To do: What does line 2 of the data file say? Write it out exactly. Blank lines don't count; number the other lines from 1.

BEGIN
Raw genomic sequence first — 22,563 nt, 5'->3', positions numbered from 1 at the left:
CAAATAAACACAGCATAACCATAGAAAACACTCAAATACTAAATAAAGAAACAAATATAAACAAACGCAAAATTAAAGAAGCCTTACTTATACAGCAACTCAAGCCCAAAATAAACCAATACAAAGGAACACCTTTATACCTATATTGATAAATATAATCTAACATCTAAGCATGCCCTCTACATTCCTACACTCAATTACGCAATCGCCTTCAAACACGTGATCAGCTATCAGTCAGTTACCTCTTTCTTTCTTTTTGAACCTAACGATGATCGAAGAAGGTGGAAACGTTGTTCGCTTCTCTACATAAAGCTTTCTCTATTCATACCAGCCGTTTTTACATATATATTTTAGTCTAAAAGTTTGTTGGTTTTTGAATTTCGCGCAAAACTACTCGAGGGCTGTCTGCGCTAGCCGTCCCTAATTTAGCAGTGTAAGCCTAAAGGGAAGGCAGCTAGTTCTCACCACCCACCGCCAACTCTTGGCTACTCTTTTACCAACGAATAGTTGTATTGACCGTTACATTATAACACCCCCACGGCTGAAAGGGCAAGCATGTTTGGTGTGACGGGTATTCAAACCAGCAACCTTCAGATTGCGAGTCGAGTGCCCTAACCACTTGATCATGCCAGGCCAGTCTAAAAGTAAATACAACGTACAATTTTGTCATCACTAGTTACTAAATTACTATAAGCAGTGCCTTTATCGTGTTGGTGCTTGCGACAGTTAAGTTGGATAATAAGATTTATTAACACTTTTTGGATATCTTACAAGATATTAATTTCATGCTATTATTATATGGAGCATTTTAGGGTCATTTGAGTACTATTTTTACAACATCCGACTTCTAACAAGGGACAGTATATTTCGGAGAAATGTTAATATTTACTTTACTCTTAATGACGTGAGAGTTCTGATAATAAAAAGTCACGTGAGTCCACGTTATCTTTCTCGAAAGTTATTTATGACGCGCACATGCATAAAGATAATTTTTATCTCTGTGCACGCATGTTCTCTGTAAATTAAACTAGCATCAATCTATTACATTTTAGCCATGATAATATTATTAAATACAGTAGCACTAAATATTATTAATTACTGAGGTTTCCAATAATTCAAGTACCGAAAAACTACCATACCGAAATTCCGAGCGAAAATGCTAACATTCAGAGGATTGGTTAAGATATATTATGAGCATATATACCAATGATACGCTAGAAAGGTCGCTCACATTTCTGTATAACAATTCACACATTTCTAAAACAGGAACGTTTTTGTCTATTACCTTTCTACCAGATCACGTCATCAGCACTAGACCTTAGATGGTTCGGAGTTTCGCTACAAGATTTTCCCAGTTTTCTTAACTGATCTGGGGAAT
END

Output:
CAAATAAACACAGCATAACCATAGAAAACACTCAAATACTAAATAAAGAAACAAATATAAACAAACGCAAAATTAAAGAAGCCTTACTTATACAGCAACTCAAGCCCAAAATAAACCAATACAAAGGAACACCTTTATACCTATATTGATAAATATAATCTAACATCTAAGCATGCCCTCTACATTCCTACACTCAATTACGCAATCGCCTTCAAACACGTGATCAGCTATCAGTCAGTTACCTCTTTCTTTCTTTTTGAACCTAACGATGATCGAAGAAGGTGGAAACGTTGTTCGCTTCTCTACATAAAGCTTTCTCTATTCATACCAGCCGTTTTTACATATATATTTTAGTCTAAAAGTTTGTTGGTTTTTGAATTTCGCGCAAAACTACTCGAGGGCTGTCTGCGCTAGCCGTCCCTAATTTAGCAGTGTAAGCCTAAAGGGAAGGCAGCTAGTTCTCACCACCCACCGCCAACTCTTGGCTACTCTTTTACCAACGAATAGTTGTATTGACCGTTACATTATAACACCCCCACGGCTGAAAGGGCAAGCATGTTTGGTGTGACGGGTATTCAAACCAGCAACCTTCAGATTGCGAGTCGAGTGCCCTAACCACTTGATCATGCCAGGCCAGTCTAAAAGTAAATACAACGTACAATTTTGTCATCACTAGTTACTAAATTACTATAAGCAGTGCCTTTATCGTGTTGGTGCTTGCGACAGTTAAGTTGGATAATAAGATTTATTAACACTTTTTGGATATCTTACAAGATATTAATTTCATGCTATTATTATATGGAGCATTTTAGGGTCATTTGAGTACTATTTTTACAACATCCGACTTCTAACAAGGGACAGTATATTTCGGAGAAATGTTAATATTTACTTTACTCTTAATGACGTGAGAGTTCTGATAATAAAAAGTCACGTGAGTCCACGTTATCTTTCTCGAAAGTTATTTATGACGCGCACATGCATAAAGATAATTTTTATCTCTGTGCACGCATGTTCTCTGTAAATTAAACTAGCATCAATCTATTACATTTTAGCCATGATAATATTATTAAATACAGTAGCACTAAATATTATTAATTACTGAGGTTTCCAATAATTCAAGTACCGAAAAACTACCATACCGAAATTCCGAGCGAAAATGCTAACATTCAGAGGATTGGTTAAGATATATTATGAGCATATATACCAATGATACGCTAGAAAGGTCGCTCACATTTCTGTATAACAATTCACACATTTCTAAAACAGGAACGTTTTTGTCTATTACCTTTCTACCAGATCACGTCATCAGCACTAGACCTTAGATGGTTCGGAGTTTCGCTACAAGATTTTCCCAGTTTTCTTAACTGATCTGGGGAAT